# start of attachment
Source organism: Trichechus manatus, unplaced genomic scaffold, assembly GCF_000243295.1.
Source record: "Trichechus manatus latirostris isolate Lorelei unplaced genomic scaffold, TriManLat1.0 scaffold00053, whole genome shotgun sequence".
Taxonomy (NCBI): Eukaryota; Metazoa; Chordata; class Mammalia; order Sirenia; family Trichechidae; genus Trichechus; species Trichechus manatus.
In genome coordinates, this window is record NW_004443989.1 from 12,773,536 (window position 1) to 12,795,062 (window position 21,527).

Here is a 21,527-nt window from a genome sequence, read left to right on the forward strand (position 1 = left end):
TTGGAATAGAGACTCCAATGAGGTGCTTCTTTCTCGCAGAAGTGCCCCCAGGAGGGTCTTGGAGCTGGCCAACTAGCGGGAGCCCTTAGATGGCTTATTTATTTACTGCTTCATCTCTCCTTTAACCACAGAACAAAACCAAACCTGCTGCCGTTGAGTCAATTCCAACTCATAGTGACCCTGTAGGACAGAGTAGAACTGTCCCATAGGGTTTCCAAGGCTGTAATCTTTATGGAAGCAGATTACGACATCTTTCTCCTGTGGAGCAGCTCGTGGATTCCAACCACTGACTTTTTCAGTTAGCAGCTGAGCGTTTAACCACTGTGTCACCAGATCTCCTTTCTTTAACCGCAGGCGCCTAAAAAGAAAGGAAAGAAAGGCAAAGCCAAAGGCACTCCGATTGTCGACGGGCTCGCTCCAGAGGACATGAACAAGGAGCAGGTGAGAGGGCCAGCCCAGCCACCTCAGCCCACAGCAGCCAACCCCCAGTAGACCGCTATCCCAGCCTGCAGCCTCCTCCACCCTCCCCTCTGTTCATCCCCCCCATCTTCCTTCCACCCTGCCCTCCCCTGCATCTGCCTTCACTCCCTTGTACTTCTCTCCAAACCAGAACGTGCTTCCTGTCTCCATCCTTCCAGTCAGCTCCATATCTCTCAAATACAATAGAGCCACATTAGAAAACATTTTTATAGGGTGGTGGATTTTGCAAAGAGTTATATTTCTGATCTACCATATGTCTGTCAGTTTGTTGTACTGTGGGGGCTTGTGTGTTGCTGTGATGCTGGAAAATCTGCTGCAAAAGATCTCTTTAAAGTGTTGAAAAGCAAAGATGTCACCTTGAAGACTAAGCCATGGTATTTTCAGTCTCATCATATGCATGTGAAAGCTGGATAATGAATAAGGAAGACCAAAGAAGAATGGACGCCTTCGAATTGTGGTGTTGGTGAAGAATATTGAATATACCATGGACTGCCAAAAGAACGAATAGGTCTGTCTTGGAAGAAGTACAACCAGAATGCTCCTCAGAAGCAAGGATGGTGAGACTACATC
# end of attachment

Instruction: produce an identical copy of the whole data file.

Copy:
Source organism: Trichechus manatus, unplaced genomic scaffold, assembly GCF_000243295.1.
Source record: "Trichechus manatus latirostris isolate Lorelei unplaced genomic scaffold, TriManLat1.0 scaffold00053, whole genome shotgun sequence".
Taxonomy (NCBI): Eukaryota; Metazoa; Chordata; class Mammalia; order Sirenia; family Trichechidae; genus Trichechus; species Trichechus manatus.
In genome coordinates, this window is record NW_004443989.1 from 12,773,536 (window position 1) to 12,795,062 (window position 21,527).

Here is a 21,527-nt window from a genome sequence, read left to right on the forward strand (position 1 = left end):
TTGGAATAGAGACTCCAATGAGGTGCTTCTTTCTCGCAGAAGTGCCCCCAGGAGGGTCTTGGAGCTGGCCAACTAGCGGGAGCCCTTAGATGGCTTATTTATTTACTGCTTCATCTCTCCTTTAACCACAGAACAAAACCAAACCTGCTGCCGTTGAGTCAATTCCAACTCATAGTGACCCTGTAGGACAGAGTAGAACTGTCCCATAGGGTTTCCAAGGCTGTAATCTTTATGGAAGCAGATTACGACATCTTTCTCCTGTGGAGCAGCTCGTGGATTCCAACCACTGACTTTTTCAGTTAGCAGCTGAGCGTTTAACCACTGTGTCACCAGATCTCCTTTCTTTAACCGCAGGCGCCTAAAAAGAAAGGAAAGAAAGGCAAAGCCAAAGGCACTCCGATTGTCGACGGGCTCGCTCCAGAGGACATGAACAAGGAGCAGGTGAGAGGGCCAGCCCAGCCACCTCAGCCCACAGCAGCCAACCCCCAGTAGACCGCTATCCCAGCCTGCAGCCTCCTCCACCCTCCCCTCTGTTCATCCCCCCCATCTTCCTTCCACCCTGCCCTCCCCTGCATCTGCCTTCACTCCCTTGTACTTCTCTCCAAACCAGAACGTGCTTCCTGTCTCCATCCTTCCAGTCAGCTCCATATCTCTCAAATACAATAGAGCCACATTAGAAAACATTTTTATAGGGTGGTGGATTTTGCAAAGAGTTATATTTCTGATCTACCATATGTCTGTCAGTTTGTTGTACTGTGGGGGCTTGTGTGTTGCTGTGATGCTGGAAAATCTGCTGCAAAAGATCTCTTTAAAGTGTTGAAAAGCAAAGATGTCACCTTGAAGACTAAGCCATGGTATTTTCAGTCTCATCATATGCATGTGAAAGCTGGATAATGAATAAGGAAGACCAAAGAAGAATGGACGCCTTCGAATTGTGGTGTTGGTGAAGAATATTGAATATACCATGGACTGCCAAAAGAACGAATAGGTCTGTCTTGGAAGAAGTACAACCAGAATGCTCCTCAGAAGCAAGGATGGTGAGACTACATC